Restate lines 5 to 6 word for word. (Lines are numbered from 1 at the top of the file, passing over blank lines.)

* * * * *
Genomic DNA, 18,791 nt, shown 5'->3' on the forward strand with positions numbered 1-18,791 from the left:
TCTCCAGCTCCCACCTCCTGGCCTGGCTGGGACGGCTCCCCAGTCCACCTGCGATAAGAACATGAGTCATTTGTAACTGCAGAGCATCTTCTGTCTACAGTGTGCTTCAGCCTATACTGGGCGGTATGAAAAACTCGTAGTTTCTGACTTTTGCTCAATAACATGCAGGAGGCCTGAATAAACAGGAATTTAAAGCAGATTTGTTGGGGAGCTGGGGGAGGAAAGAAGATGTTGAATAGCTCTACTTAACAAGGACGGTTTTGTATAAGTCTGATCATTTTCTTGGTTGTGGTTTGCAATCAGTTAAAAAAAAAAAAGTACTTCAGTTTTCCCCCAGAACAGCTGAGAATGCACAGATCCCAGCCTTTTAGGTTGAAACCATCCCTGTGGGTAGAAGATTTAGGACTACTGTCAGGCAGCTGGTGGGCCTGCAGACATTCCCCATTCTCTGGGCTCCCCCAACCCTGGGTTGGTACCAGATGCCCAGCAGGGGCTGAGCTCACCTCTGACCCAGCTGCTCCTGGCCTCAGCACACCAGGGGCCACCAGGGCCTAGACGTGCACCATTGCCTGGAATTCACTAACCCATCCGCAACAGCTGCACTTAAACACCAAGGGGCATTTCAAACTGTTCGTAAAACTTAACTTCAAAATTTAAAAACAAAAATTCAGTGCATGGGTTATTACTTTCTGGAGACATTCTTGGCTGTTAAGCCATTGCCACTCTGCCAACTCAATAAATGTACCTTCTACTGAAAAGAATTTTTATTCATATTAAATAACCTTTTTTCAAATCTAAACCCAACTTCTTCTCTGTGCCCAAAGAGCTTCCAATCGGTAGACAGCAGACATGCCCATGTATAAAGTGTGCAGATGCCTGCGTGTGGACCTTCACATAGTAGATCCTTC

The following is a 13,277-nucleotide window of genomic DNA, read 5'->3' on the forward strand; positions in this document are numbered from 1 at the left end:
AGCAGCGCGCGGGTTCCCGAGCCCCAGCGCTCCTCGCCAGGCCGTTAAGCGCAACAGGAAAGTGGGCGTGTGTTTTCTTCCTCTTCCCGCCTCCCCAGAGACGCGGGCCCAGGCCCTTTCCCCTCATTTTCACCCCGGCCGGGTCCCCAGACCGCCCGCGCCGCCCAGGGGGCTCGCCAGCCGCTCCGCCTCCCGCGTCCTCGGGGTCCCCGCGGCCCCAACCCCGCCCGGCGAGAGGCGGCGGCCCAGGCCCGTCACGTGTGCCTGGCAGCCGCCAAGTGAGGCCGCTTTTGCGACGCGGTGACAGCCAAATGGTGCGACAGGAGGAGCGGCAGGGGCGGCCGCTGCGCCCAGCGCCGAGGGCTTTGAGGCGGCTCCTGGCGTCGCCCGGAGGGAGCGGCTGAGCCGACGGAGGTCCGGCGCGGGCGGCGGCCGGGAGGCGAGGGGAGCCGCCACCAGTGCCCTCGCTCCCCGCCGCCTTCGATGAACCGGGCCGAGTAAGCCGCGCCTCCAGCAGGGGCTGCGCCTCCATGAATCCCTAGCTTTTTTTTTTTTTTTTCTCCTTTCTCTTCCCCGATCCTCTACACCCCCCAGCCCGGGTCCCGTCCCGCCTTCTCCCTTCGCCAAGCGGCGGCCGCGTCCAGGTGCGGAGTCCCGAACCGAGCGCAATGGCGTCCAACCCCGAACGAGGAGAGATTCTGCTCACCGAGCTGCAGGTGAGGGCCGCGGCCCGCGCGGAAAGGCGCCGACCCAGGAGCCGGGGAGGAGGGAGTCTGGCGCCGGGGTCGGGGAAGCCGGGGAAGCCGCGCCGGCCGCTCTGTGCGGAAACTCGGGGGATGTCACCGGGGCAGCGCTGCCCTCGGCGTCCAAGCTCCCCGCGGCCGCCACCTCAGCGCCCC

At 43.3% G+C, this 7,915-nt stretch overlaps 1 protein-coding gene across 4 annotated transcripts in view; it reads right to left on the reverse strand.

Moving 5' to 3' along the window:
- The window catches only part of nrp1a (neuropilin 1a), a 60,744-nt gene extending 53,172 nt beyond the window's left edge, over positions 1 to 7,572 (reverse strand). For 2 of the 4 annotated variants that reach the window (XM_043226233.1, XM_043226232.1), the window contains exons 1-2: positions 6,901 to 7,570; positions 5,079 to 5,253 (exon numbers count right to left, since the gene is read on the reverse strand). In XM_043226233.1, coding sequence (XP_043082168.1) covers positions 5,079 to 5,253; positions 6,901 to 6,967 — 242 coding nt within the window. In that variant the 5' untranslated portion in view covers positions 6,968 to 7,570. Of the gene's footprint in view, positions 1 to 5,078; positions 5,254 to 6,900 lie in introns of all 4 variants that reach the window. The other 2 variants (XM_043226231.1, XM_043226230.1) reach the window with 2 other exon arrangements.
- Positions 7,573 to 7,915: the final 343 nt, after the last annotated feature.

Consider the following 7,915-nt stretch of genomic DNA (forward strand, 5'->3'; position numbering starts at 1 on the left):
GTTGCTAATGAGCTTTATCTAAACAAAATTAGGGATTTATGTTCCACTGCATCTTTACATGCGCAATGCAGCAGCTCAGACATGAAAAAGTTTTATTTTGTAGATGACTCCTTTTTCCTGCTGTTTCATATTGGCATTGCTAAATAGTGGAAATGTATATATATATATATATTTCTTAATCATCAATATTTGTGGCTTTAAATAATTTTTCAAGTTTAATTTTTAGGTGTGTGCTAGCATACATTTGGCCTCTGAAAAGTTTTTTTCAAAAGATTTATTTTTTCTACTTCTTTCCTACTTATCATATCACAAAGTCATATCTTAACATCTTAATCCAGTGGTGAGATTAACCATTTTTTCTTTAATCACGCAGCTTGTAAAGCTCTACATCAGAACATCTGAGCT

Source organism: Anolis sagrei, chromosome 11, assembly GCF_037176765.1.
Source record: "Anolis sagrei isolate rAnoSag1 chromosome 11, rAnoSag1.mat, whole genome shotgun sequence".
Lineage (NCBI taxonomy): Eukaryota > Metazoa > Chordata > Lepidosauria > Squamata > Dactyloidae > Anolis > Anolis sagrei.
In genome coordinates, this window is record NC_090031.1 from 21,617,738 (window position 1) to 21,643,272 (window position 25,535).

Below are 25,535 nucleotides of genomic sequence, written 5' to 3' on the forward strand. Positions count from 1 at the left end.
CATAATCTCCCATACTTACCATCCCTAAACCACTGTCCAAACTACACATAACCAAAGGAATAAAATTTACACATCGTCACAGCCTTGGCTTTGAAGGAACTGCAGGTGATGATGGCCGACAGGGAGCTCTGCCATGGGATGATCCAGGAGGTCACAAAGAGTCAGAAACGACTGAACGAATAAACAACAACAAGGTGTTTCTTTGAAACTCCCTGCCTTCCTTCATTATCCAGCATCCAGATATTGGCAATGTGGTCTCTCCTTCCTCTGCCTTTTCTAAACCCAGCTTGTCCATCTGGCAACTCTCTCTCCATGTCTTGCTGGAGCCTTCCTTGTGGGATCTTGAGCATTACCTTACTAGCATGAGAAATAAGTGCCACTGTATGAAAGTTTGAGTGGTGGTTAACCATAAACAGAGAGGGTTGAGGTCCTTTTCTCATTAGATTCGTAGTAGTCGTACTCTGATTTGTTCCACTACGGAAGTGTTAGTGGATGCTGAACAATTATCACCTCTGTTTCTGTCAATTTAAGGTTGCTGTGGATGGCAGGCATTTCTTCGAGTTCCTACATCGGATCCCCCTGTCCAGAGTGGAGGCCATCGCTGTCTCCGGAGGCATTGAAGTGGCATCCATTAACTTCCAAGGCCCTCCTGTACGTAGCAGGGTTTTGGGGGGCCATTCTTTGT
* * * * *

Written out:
At 43.3% G+C, this 7,915-nt stretch overlaps 1 protein-coding gene across 4 annotated transcripts in view; it reads right to left on the reverse strand.

Moving 5' to 3' along the window: